Rajas of the Ganges
Updated: Jan 1, 2020
Designed by Inka Brand and Markus Brand, and published by Huch!, this is a colourful thematically atmospheric game that evokes the pre-Colonial India of the Moguls. In Rajas of the Ganges, each player is a raja or rani developing their estates and provinces as they seek to increase their wealth and fame.
Asian setting notwithstanding, this is a light euro game. It’s a worker placement game where players are sending their workers to different locations to take the indicated actions. Players each start initially with three workers but they can add up to two more as they advance along the scoring tracks and/or the Ganges river.
Rajas of the Ganges is a game that looks good on the table, with attractive components that help to draw players in. Though there is a lot going on, it is nonetheless easy to teach and learn, thanks in no small part to the very clear iconography for all the of various actions on offer. The game plays equally well with 2 or 4 (the board is double-sided so that the two-player game is played on a subtly different board) and you can expect a game to run for just over an hour. The game comes with a couple of mini-expansions that vary the play by introducing additional options. They can also be used as a way of handicapping experienced players when they are competing with those new to the game.
Players are scoring their fame and wealth, each of which tracks around the board in the opposite direction. The winner is the first to get his fame and wealth to intersect. This mechanic helps to broaden the strategies that each player can choose to take: it is possible to win, for example, by focusing heavily on fame and barely making any net progress on the wealth track, and vice versa. It makes the game feel less like a 'points salad'.
There are occasions when wealth has to be spent (paying to place a worker out at a particular location) but the main ‘currency’ in the game is the dice. Most locations demand that the player spends a die to place a worker there. Some locations demand a die of a specific colour but showing any number, others a die with a specific number but of any colour. Players start off with one die of each of the four colours and, since dice are spent (lost to the player) every time they are used to place out a worker, one of the key actions players have to balance is the need to visit locations that will give them more dice. Every time a die is acquired it is rolled, permanently setting its numerical value.
If they are not careful, players risk running out of dice, but there is otherwise no shortage of desirable locations to visit. That includes locations that will usually require spending two or three dice of the same colour to choose a building tile to lay out in the player’s province (their individual board). The buildings on tiles mostly earn fame points, though players can increase wealth by building markets.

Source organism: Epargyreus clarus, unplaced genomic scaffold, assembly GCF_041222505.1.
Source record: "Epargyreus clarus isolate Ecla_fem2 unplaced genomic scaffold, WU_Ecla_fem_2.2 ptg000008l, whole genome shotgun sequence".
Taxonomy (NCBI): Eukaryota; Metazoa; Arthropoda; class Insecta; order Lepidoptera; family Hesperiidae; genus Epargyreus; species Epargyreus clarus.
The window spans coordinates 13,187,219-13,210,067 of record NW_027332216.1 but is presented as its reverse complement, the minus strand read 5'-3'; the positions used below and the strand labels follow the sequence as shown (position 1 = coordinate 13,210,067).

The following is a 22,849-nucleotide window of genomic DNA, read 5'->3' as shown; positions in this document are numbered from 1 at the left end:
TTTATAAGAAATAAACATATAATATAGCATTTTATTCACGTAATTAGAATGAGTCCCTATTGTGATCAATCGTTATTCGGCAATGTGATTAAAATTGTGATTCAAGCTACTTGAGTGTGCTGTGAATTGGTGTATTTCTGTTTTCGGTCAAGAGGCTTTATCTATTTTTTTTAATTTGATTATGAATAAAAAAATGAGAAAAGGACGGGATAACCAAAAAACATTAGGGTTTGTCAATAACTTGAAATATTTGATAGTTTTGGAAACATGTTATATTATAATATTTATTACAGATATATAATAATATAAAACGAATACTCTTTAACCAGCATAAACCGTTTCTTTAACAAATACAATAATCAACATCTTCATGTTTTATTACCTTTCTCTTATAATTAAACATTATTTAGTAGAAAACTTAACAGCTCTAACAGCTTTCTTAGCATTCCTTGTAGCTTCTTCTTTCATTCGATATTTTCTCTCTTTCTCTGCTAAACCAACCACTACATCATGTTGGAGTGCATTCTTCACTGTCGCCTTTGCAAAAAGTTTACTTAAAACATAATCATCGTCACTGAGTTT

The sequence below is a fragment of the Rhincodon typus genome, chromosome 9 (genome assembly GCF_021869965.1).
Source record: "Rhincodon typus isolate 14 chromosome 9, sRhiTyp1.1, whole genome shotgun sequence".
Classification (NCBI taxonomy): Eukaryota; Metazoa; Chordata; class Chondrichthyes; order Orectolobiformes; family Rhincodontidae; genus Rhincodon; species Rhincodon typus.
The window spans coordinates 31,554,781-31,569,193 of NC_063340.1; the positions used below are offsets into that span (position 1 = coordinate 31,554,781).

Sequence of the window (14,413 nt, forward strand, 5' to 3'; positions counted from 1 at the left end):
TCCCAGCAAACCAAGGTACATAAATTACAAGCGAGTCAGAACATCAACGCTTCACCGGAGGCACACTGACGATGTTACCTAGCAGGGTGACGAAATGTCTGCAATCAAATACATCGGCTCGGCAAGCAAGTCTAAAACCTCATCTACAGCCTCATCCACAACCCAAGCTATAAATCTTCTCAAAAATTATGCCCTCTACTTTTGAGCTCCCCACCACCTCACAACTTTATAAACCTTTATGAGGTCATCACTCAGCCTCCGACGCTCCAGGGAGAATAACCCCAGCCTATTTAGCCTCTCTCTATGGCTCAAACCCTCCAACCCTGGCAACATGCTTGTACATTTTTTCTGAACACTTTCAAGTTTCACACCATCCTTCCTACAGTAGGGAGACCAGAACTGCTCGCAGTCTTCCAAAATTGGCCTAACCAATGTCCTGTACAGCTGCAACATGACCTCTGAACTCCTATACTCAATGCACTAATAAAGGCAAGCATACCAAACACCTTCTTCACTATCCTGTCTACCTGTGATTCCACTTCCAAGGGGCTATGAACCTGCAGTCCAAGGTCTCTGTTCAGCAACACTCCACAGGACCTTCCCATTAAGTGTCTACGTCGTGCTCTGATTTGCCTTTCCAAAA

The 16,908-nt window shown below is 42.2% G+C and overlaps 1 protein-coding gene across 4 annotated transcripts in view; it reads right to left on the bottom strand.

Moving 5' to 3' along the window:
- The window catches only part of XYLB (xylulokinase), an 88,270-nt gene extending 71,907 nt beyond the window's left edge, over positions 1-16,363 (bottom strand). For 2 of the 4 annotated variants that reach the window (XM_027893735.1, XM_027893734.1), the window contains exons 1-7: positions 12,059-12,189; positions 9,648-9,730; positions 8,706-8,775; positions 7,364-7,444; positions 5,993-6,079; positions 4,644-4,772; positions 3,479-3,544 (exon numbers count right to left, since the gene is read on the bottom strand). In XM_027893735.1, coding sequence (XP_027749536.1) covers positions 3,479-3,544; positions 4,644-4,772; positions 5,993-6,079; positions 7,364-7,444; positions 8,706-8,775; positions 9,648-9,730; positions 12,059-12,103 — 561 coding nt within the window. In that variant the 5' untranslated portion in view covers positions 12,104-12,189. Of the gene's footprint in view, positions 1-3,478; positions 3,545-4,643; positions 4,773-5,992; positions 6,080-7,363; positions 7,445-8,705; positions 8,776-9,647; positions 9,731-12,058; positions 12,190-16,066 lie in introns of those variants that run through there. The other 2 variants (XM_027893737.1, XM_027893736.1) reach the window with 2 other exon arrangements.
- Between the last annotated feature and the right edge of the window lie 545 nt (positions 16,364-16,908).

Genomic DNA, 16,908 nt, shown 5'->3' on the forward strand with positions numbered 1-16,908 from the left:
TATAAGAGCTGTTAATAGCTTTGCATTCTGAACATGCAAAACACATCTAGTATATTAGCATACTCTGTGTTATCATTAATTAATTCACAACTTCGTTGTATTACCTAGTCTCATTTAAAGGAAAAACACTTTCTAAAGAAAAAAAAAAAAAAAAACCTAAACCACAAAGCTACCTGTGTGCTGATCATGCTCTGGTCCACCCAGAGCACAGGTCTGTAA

If you perennially complain that dice hate you because you always roll low, then this is a game that offers you some recompense. Though players will benefit more from high rolls when buying tiles, the Ganges river offers generous opportunities for earning bonuses and workers can only be placed to move along the river with die values of 1, 2 or 3. And there is always the option of spending ‘karma’ to flip a die to its opposite side (for example, turning a 1 into a 6). Karma is another element that can be earned as a bonus during the course of the game.
In play, Rajas of the Ganges is a fairly gentle game. This is a game where each player is forging their own individual path to victory. There will be occasions when an opponent takes a tile you wanted to get, or blocks you by placing a worker out at the very location you were hoping to go to, but that’s pretty much the full extent of the interaction. This is not a ‘take that’ game where you are attacking or deliberately sabotaging each other. For some that will be a negative but for many it’s a huge plus. This is a game you can enjoy with friends and family members without any risk of falling out.
And it’s a very satisfying experience. As you increasingly build up your province by acquiring and laying out tiles, so your progress along the victory tracks accelerates, making for an exciting climax. Definitely one to check out.
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